“It happens. In any case, when our prints are run through, a little message comes up telling the officers to burn the file and cooperate fully with whatever we want, including letting us go. It doesn’t say anything about who we are, but it does peg us as undercover operatives. So, if Wright wants our prints, he has access to some official files, and that is how he found out so quickly about Wintergreen and whoever else was at that plant.”

“That’s right, and since he’s in charge of who’s assigned where, he knows who is new and where they are.”

“A big bingo for you.”

“Great.” I slumped in my seat. “Maybe we should have found a better cover for ourselves.”

“I think we’re okay. We didn’t make it obvious we were on to him, and we do have a legitimate assignment. He’s obviously pretty paranoid, but he can’t confirm anything. The worst he can do is wonder.”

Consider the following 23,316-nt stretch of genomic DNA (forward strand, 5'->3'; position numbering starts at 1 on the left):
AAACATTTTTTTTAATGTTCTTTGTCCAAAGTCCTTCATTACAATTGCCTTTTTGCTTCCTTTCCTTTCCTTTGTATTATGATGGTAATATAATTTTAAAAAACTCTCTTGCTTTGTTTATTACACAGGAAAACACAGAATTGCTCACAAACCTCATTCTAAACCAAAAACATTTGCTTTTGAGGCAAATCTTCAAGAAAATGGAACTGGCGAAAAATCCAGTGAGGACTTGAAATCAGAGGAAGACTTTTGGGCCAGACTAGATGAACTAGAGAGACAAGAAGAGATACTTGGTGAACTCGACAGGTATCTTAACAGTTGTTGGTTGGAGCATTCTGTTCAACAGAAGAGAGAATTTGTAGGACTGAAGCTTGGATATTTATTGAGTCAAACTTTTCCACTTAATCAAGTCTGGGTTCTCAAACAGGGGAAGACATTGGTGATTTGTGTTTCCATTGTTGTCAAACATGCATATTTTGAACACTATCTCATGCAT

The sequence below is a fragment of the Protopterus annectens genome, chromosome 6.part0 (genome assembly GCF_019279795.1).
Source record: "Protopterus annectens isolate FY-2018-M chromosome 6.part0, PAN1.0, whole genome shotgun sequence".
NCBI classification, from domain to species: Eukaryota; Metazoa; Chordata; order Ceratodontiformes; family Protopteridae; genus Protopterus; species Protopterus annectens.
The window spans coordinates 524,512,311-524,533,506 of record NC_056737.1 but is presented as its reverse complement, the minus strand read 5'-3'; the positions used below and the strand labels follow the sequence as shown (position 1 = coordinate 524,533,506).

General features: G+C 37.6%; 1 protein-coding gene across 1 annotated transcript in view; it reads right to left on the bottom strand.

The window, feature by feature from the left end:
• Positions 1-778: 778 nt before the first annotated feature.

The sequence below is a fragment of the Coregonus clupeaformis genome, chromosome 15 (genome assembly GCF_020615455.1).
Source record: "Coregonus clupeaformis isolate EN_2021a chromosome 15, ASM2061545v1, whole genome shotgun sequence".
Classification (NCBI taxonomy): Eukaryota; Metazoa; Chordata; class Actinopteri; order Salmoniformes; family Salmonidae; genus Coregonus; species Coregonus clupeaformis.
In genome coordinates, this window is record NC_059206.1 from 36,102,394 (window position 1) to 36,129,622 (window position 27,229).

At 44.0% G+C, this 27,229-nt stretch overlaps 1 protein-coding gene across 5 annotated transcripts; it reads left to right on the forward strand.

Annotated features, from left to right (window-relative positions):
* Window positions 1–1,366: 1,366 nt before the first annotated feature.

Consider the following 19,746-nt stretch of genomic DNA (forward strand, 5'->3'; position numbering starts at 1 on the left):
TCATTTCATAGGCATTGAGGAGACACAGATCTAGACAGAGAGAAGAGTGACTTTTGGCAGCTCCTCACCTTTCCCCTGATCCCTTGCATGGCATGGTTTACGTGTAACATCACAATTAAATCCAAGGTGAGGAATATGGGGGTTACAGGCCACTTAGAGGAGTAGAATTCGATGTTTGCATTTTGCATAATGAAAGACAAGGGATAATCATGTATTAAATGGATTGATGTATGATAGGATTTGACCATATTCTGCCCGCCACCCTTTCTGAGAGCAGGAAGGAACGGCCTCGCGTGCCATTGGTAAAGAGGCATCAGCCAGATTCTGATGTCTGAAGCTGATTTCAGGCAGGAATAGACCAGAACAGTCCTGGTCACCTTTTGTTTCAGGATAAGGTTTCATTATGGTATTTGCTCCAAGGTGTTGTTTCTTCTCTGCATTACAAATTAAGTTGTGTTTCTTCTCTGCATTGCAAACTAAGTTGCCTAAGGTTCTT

“I suppose.” Sulking, I glanced out the car window as we passed a bank. “Good Lord, is it that late?”

“It’s not even ten thirty.”

“I wanted to meet Mae by eleven.”

“If I remember correctly, Disneyland is not all that far from here.”

“But we have to change clothes, then get parked and get to Sleeping Beauty’s castle, which is pretty much dead center in the park.”

“Alright.” Sid gunned the engine and missed running a red light by microseconds.

I held my breath. “Um, Sid, take Ball over to Harbor. It’s faster.”

“Are you sure?”

“I’ve been there tons of times and you haven’t been at all. Trust me for a change.”

I’ll never understand what this thing is that men have about directions. It’s one of the few times Sid behaves like a typical male, although he will own up to it. He says that it’s a control issue. How much in control can you be when you’re totally lost? [That’s not the point – SEH]